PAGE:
• Did the URJC Mozilla Technology summer course generate good learning outcomes for participants? Was URJC happy with the outcomes? Did we produce re-usable course materials? If 'yes' on most, consider a second phase. If 'no', question whether this is worthwhile to do again.
  • Do any major tweaks need to be made to the Mozilla community courses for 2009? Should we bring all instructor duties in-house (as part-time or full-time staff)?
  • Is EDMO important enough to evolve into a "first-class object" (e.g., comparable to SUMO, QMO, AMO, MDC) during 2010? If 'yes', this needs to be fully addressed in the 2010 budget.
  • What is our overall assessment of Mozilla Education activities in 2009? What are the answers to our core design and thesis questions? In 2010, should we expand, evolve our experiments or kill the program?

Roadmap

[More detailed roadmaps are included on specific pages related to the pilot program activities outlined above.]

The following roadmap outlines proposed activities in each quarter of 2009. At the end of each quarter the results of the activities will be assessed according to the checkpoints above.

Q1 2009

  • Present plan to the Mozilla Foundation board, revise plan as necessary. Finalize commitments for funding and staff time. (January)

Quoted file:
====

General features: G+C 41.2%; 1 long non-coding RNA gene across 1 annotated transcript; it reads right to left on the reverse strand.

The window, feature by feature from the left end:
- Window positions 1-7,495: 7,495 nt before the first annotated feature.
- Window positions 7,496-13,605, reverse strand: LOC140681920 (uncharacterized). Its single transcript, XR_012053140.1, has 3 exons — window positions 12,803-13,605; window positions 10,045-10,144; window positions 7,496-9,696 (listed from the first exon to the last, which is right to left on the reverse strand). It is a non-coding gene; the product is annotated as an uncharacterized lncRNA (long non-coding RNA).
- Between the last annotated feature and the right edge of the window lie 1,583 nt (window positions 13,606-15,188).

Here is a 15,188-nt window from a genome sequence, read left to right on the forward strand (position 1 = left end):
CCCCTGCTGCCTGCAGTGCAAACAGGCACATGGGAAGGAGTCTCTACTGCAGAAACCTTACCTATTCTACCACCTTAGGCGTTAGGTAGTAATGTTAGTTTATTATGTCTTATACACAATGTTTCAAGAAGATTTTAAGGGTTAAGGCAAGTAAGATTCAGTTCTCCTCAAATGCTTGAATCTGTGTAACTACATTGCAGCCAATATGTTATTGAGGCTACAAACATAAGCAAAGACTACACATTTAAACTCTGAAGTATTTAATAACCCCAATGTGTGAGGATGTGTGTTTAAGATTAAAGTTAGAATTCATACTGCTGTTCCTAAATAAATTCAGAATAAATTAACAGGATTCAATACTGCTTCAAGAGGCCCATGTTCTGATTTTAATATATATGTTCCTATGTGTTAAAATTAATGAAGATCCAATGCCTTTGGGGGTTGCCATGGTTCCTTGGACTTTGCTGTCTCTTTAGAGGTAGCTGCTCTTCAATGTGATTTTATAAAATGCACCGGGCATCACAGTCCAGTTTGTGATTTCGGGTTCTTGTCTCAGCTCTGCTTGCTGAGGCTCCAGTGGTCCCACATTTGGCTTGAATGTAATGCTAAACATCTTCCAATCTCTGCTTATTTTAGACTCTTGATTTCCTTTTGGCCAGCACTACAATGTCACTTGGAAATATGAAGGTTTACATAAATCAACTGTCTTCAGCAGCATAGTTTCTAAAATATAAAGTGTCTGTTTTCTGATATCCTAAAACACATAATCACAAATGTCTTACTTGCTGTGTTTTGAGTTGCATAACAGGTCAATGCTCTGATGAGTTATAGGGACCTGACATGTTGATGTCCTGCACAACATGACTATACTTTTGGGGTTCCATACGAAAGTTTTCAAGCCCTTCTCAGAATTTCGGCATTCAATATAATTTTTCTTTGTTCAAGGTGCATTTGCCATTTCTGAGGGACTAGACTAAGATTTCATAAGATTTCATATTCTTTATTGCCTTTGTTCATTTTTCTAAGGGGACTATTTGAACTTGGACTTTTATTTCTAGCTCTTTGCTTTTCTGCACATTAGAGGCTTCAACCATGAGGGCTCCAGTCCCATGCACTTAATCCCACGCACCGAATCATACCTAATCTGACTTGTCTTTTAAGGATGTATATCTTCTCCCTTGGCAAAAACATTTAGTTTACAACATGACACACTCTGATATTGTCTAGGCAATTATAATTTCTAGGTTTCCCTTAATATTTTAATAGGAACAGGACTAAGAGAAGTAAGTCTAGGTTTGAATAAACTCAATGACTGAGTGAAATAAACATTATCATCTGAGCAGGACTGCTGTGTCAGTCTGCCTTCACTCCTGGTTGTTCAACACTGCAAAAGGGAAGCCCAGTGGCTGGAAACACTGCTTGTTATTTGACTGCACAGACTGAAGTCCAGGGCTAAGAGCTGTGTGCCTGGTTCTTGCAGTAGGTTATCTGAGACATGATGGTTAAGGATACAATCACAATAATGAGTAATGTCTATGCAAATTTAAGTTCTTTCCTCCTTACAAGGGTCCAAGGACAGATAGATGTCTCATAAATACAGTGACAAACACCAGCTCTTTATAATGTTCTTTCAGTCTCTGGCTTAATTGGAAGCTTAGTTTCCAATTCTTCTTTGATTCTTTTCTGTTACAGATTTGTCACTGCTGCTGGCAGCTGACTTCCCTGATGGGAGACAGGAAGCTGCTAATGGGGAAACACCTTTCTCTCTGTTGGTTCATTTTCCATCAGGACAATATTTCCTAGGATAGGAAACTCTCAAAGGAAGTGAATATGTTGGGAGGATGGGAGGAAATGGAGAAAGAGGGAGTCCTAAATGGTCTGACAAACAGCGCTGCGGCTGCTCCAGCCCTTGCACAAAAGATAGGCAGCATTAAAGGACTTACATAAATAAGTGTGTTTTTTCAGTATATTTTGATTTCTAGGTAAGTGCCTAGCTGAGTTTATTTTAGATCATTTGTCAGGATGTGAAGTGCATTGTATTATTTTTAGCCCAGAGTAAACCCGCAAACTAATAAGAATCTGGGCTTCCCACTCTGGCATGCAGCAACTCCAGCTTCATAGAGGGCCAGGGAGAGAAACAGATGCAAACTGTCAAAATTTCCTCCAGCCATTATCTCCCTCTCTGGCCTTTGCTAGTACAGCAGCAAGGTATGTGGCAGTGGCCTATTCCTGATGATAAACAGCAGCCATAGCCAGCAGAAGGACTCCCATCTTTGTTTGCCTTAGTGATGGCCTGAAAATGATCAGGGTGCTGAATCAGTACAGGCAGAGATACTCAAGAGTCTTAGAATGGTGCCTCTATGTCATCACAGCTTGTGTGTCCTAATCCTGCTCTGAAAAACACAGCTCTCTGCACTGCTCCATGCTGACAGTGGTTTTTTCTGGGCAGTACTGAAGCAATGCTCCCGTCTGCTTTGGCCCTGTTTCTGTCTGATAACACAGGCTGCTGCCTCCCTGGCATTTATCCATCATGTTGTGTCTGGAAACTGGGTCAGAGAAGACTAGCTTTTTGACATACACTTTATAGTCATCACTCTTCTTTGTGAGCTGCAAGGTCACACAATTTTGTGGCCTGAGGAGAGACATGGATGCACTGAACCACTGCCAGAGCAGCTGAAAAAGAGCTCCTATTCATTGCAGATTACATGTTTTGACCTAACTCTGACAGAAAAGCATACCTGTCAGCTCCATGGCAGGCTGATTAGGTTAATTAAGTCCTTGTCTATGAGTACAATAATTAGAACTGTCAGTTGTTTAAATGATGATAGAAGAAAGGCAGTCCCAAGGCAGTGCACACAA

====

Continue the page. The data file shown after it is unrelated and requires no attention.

• Finalize a detailed task list and timeline for Seneca activities. (January)
  • Generate a list of course topics for Mozilla community courses, recruit instructors and mentors for Mozilla community courses, begin course design. (January and February)
  • Hold an EduCamp meeting in association with FOSDEM in early February to discuss Mozilla and other open source education initiatives in Europe. (February)
  • Get a definitive go/no-go decision on URJC participation and plans for a Mozilla Technology course, and begin content development. (January)
  • Deploy an initial EDMO prototype as a page on mozilla.org or WikiMo with a basic set of links and resources. (February and March)
  • Develop shared versions of core Seneca resources, especially student project pool web site and updated Real World Mozilla course. (January to March)